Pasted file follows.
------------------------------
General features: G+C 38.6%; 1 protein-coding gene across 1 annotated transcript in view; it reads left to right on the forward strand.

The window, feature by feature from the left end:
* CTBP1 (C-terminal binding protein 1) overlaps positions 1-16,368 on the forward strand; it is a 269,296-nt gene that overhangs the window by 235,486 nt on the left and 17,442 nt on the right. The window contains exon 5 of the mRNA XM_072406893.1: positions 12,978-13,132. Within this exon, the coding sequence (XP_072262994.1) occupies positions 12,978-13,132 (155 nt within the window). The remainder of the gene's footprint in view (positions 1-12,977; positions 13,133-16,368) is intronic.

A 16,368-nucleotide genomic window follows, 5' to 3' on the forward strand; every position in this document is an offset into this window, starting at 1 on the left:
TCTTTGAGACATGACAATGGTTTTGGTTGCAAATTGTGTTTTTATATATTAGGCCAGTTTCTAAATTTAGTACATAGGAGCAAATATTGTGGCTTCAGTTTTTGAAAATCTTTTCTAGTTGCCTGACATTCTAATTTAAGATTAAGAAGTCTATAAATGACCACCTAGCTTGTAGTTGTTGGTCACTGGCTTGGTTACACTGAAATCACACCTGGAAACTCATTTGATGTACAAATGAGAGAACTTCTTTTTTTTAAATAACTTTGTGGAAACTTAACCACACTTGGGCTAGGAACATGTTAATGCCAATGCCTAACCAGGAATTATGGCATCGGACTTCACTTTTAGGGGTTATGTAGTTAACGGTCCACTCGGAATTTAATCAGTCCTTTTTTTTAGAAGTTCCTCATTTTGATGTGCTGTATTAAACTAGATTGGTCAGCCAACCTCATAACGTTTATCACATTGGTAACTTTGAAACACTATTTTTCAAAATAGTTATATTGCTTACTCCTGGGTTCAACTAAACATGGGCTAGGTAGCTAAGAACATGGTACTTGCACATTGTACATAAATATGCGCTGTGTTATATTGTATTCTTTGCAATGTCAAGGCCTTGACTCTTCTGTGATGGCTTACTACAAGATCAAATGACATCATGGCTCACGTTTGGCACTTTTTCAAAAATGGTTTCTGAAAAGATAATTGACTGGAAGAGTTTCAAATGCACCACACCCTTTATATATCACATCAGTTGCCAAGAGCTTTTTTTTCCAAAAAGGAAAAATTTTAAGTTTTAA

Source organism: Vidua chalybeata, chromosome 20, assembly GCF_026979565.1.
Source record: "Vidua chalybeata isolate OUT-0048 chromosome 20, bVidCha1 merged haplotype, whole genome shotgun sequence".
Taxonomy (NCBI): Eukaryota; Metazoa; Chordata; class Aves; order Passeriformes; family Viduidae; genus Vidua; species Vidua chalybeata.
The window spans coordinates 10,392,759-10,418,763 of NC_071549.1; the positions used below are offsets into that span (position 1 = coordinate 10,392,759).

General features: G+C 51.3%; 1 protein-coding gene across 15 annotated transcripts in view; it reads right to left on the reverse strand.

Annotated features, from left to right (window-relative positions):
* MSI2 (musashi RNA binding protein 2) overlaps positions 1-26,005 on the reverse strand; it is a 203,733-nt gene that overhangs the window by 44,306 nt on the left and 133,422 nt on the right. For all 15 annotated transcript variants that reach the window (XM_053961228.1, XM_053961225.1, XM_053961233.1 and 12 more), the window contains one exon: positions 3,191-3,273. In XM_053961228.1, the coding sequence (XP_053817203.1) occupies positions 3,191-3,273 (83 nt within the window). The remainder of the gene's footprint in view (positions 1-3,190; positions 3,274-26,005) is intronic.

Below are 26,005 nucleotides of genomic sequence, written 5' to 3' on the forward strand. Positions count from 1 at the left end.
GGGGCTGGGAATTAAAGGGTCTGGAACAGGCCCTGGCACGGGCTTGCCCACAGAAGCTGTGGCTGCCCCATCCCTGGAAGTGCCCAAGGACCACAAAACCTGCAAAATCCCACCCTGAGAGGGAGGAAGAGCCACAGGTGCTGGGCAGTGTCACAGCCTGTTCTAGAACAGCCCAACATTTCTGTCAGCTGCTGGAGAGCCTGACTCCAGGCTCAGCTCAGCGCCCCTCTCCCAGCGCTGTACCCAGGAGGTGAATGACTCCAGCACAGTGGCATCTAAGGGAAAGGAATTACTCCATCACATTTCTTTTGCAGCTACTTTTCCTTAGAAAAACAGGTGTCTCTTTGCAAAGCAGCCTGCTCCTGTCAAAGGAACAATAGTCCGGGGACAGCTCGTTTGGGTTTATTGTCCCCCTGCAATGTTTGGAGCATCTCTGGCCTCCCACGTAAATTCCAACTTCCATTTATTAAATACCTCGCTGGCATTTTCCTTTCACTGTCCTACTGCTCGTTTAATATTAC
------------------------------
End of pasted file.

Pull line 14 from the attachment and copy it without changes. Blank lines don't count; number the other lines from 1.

GGGGCTGGGAATTAAAGGGTCTGGAACAGGCCCTGGCACGGGCTTGCCCACAGAAGCTGTGGCTGCCCCATCCCTGGAAGTGCCCAAGGACCACAAAACCTGCAAAATCCCACCCTGAGAGGGAGGAAGAGCCACAGGTGCTGGGCAGTGTCACAGCCTGTTCTAGAACAGCCCAACATTTCTGTCAGCTGCTGGAGAGCCTGACTCCAGGCTCAGCTCAGCGCCCCTCTCCCAGCGCTGTACCCAGGAGGTGAATGACTCCAGCACAGTGGCATCTAAGGGAAAGGAATTACTCCATCACATTTCTTTTGCAGCTACTTTTCCTTAGAAAAACAGGTGTCTCTTTGCAAAGCAGCCTGCTCCTGTCAAAGGAACAATAGTCCGGGGACAGCTCGTTTGGGTTTATTGTCCCCCTGCAATGTTTGGAGCATCTCTGGCCTCCCACGTAAATTCCAACTTCCATTTATTAAATACCTCGCTGGCATTTTCCTTTCACTGTCCTACTGCTCGTTTAATATTAC